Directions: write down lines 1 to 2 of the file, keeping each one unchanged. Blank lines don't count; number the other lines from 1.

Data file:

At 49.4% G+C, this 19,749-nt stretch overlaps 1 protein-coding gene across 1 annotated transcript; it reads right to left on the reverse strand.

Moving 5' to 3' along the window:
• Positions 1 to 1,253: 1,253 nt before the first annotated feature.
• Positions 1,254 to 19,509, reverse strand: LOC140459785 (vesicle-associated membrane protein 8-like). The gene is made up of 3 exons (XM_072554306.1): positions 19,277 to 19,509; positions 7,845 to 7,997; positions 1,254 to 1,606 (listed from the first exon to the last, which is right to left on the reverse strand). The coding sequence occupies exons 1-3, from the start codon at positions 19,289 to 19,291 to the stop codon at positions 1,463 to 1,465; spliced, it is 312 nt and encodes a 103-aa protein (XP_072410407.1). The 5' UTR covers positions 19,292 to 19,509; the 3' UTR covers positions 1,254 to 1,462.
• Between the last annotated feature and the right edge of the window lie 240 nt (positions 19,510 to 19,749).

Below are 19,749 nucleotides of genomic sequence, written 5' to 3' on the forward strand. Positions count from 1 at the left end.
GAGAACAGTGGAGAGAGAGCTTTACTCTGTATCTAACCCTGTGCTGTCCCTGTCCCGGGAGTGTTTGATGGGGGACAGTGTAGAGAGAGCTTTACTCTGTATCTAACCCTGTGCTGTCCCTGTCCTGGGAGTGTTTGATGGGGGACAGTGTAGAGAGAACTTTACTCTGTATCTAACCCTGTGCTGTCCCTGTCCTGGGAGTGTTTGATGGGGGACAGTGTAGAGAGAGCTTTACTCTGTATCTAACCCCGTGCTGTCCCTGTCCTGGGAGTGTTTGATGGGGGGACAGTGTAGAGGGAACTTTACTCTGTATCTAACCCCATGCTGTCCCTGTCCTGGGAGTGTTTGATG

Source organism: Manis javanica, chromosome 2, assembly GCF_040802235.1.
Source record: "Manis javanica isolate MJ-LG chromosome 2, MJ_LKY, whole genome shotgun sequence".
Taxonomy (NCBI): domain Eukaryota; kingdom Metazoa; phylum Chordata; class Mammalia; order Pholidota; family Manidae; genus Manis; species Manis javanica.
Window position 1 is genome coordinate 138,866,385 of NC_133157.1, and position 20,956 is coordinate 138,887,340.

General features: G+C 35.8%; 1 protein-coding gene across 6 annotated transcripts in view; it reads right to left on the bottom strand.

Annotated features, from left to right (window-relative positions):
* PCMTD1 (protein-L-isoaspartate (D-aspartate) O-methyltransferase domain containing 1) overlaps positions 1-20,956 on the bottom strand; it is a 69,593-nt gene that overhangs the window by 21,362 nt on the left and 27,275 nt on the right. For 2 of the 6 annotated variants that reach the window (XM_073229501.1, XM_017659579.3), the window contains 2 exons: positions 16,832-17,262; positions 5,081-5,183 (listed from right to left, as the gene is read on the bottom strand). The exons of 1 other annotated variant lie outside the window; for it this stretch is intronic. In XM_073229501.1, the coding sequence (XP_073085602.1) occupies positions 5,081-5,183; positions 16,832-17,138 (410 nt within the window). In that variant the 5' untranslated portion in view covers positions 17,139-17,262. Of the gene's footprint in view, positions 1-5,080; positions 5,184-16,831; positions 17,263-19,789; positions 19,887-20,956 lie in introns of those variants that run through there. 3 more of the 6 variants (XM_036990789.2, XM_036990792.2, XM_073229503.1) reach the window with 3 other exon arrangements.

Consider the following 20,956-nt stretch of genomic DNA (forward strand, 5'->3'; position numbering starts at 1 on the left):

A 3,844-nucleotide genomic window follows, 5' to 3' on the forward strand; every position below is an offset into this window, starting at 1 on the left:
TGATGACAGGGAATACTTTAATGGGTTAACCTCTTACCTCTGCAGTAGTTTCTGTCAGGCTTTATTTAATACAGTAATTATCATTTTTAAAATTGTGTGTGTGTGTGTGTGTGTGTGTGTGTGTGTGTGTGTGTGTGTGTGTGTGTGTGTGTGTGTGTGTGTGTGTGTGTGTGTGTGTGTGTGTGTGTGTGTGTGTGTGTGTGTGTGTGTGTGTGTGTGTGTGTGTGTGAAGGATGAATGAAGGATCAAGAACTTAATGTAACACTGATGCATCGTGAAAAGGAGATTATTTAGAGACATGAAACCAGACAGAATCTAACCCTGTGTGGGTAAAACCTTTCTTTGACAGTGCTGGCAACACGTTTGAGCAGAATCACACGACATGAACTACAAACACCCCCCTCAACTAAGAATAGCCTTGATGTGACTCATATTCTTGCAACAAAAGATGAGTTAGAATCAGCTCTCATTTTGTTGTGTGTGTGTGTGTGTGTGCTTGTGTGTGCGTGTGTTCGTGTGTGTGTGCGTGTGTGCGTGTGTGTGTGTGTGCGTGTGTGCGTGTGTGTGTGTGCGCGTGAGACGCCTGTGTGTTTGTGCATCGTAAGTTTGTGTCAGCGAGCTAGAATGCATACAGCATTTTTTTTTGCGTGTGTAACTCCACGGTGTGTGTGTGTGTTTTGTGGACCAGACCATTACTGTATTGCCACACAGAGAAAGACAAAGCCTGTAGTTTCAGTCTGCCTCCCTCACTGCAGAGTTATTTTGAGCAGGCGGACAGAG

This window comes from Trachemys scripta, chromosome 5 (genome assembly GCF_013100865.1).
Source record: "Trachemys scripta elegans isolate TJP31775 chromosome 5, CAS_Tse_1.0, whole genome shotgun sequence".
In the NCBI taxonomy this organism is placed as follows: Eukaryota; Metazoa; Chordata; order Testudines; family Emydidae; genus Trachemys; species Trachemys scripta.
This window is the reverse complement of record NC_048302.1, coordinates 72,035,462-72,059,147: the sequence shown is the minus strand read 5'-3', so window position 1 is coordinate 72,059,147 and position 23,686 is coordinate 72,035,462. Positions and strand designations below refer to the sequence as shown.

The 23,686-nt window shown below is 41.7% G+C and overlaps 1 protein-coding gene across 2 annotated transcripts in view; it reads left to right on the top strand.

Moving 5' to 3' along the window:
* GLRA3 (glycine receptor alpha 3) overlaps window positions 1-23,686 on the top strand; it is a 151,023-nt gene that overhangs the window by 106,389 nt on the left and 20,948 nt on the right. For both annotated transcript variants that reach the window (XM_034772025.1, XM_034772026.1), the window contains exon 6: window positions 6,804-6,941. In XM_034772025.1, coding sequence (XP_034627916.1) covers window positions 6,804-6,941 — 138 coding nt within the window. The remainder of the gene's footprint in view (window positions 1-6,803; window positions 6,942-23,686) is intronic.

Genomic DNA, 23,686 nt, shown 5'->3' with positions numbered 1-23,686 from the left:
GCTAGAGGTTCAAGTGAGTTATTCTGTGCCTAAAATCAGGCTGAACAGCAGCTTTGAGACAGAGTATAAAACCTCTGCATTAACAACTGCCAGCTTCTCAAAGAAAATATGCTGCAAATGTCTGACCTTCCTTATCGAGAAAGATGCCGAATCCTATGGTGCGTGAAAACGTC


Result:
At 49.4% G+C, this 19,749-nt stretch overlaps 1 protein-coding gene across 1 annotated transcript; it reads right to left on the reverse strand.

Moving 5' to 3' along the window: